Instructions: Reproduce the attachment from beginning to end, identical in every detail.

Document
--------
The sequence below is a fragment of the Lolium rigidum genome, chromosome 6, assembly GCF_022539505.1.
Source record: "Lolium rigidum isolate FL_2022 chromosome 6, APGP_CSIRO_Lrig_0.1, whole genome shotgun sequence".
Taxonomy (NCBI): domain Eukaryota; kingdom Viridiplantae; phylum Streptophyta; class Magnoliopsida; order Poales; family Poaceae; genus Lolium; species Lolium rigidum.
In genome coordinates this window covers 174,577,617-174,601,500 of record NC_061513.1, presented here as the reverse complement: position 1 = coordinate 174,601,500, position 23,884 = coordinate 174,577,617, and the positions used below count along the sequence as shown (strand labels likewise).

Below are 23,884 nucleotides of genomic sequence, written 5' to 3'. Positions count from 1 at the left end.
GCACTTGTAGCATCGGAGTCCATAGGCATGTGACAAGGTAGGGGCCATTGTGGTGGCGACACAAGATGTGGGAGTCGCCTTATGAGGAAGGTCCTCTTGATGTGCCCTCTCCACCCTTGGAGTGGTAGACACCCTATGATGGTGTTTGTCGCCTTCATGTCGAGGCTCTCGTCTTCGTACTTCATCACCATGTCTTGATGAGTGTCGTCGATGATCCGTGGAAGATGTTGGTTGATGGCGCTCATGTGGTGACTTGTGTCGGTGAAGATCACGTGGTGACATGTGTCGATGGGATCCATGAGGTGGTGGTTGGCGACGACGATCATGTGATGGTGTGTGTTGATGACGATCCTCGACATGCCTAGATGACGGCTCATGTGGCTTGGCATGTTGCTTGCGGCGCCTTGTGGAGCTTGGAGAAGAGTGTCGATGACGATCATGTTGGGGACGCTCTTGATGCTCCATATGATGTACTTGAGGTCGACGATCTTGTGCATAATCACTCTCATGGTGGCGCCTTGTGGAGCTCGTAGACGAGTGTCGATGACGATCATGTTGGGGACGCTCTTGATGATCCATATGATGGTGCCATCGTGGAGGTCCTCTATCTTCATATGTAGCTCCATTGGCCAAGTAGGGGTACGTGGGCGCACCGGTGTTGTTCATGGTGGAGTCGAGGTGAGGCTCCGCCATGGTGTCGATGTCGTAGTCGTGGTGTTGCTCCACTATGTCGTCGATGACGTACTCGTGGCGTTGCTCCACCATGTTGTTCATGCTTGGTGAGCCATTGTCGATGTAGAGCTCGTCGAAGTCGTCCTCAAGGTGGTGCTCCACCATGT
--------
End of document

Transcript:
The sequence below is a fragment of the Lolium rigidum genome, chromosome 6, assembly GCF_022539505.1.
Source record: "Lolium rigidum isolate FL_2022 chromosome 6, APGP_CSIRO_Lrig_0.1, whole genome shotgun sequence".
Taxonomy (NCBI): domain Eukaryota; kingdom Viridiplantae; phylum Streptophyta; class Magnoliopsida; order Poales; family Poaceae; genus Lolium; species Lolium rigidum.
In genome coordinates this window covers 174,577,617-174,601,500 of record NC_061513.1, presented here as the reverse complement: position 1 = coordinate 174,601,500, position 23,884 = coordinate 174,577,617, and the positions used below count along the sequence as shown (strand labels likewise).

Below are 23,884 nucleotides of genomic sequence, written 5' to 3'. Positions count from 1 at the left end.
GCACTTGTAGCATCGGAGTCCATAGGCATGTGACAAGGTAGGGGCCATTGTGGTGGCGACACAAGATGTGGGAGTCGCCTTATGAGGAAGGTCCTCTTGATGTGCCCTCTCCACCCTTGGAGTGGTAGACACCCTATGATGGTGTTTGTCGCCTTCATGTCGAGGCTCTCGTCTTCGTACTTCATCACCATGTCTTGATGAGTGTCGTCGATGATCCGTGGAAGATGTTGGTTGATGGCGCTCATGTGGTGACTTGTGTCGGTGAAGATCACGTGGTGACATGTGTCGATGGGATCCATGAGGTGGTGGTTGGCGACGACGATCATGTGATGGTGTGTGTTGATGACGATCCTCGACATGCCTAGATGACGGCTCATGTGGCTTGGCATGTTGCTTGCGGCGCCTTGTGGAGCTTGGAGAAGAGTGTCGATGACGATCATGTTGGGGACGCTCTTGATGCTCCATATGATGTACTTGAGGTCGACGATCTTGTGCATAATCACTCTCATGGTGGCGCCTTGTGGAGCTCGTAGACGAGTGTCGATGACGATCATGTTGGGGACGCTCTTGATGATCCATATGATGGTGCCATCGTGGAGGTCCTCTATCTTCATATGTAGCTCCATTGGCCAAGTAGGGGTACGTGGGCGCACCGGTGTTGTTCATGGTGGAGTCGAGGTGAGGCTCCGCCATGGTGTCGATGTCGTAGTCGTGGTGTTGCTCCACTATGTCGTCGATGACGTACTCGTGGCGTTGCTCCACCATGTTGTTCATGCTTGGTGAGCCATTGTCGATGTAGAGCTCGTCGAAGTCGTCCTCAAGGTGGTGCTCCACCATGT